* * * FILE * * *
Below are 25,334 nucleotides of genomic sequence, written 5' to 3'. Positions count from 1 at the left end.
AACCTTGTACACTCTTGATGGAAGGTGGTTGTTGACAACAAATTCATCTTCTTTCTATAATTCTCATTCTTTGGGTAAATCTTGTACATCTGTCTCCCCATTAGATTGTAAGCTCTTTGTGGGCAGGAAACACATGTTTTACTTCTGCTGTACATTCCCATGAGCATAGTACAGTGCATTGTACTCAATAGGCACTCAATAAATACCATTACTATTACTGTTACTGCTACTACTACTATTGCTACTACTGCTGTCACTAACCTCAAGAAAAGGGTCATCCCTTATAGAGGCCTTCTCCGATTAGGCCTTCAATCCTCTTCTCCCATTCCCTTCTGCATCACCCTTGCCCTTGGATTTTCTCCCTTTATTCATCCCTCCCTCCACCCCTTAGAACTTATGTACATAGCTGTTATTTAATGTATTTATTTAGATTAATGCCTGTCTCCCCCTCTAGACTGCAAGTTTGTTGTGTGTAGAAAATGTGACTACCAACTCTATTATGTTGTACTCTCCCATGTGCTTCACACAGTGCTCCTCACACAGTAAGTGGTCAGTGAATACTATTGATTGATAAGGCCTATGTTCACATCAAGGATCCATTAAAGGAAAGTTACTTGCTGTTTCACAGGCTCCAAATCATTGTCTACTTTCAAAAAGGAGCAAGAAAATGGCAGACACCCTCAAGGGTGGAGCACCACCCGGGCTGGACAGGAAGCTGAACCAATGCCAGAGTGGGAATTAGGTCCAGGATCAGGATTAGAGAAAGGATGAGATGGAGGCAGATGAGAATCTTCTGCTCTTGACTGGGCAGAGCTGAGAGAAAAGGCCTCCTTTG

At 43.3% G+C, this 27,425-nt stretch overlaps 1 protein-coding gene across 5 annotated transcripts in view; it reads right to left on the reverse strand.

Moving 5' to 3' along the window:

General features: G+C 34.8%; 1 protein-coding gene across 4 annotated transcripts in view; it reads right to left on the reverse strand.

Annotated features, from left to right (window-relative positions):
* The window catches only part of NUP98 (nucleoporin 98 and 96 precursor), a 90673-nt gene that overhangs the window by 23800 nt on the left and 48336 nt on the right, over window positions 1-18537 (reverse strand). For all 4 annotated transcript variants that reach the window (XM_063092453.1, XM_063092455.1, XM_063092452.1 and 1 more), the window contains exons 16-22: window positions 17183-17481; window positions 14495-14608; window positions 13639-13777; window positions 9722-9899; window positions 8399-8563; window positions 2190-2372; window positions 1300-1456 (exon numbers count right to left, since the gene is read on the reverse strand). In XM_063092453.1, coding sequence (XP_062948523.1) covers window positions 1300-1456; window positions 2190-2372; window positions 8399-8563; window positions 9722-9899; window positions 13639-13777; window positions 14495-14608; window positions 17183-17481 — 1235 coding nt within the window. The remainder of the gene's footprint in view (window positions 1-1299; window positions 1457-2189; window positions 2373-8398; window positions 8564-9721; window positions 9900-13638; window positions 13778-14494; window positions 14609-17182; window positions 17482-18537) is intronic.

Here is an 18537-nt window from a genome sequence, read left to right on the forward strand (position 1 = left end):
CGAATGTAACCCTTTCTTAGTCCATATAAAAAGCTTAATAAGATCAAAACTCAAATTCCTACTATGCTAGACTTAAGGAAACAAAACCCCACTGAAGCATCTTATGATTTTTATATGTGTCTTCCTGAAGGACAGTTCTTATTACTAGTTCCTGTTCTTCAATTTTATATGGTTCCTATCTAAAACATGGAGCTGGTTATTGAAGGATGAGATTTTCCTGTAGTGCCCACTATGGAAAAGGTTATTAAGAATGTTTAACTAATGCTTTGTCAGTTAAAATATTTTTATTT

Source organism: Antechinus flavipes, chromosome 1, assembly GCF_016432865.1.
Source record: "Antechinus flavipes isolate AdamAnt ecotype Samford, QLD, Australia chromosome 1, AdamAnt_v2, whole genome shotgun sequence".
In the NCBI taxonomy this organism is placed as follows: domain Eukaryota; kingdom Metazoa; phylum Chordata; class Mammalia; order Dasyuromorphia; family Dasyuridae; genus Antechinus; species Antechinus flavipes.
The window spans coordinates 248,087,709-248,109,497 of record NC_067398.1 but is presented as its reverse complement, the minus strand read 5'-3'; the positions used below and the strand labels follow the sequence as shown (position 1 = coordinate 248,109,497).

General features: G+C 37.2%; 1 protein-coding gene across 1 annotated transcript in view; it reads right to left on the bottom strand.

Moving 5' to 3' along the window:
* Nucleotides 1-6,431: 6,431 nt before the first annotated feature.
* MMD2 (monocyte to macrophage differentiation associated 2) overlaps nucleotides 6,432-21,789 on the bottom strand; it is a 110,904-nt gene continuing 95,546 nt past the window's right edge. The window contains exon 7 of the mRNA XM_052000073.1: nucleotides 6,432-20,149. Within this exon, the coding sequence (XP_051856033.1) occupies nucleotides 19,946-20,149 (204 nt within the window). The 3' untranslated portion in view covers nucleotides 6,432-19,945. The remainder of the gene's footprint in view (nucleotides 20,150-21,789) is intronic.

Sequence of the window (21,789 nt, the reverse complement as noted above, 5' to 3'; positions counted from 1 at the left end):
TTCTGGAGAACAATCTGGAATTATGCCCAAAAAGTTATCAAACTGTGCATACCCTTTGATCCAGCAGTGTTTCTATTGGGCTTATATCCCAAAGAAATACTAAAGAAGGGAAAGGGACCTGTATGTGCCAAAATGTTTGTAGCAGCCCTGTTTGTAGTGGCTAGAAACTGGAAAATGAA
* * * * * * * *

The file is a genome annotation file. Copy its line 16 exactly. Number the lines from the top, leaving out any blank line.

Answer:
* Nucleotides 1-6,431: 6,431 nt before the first annotated feature.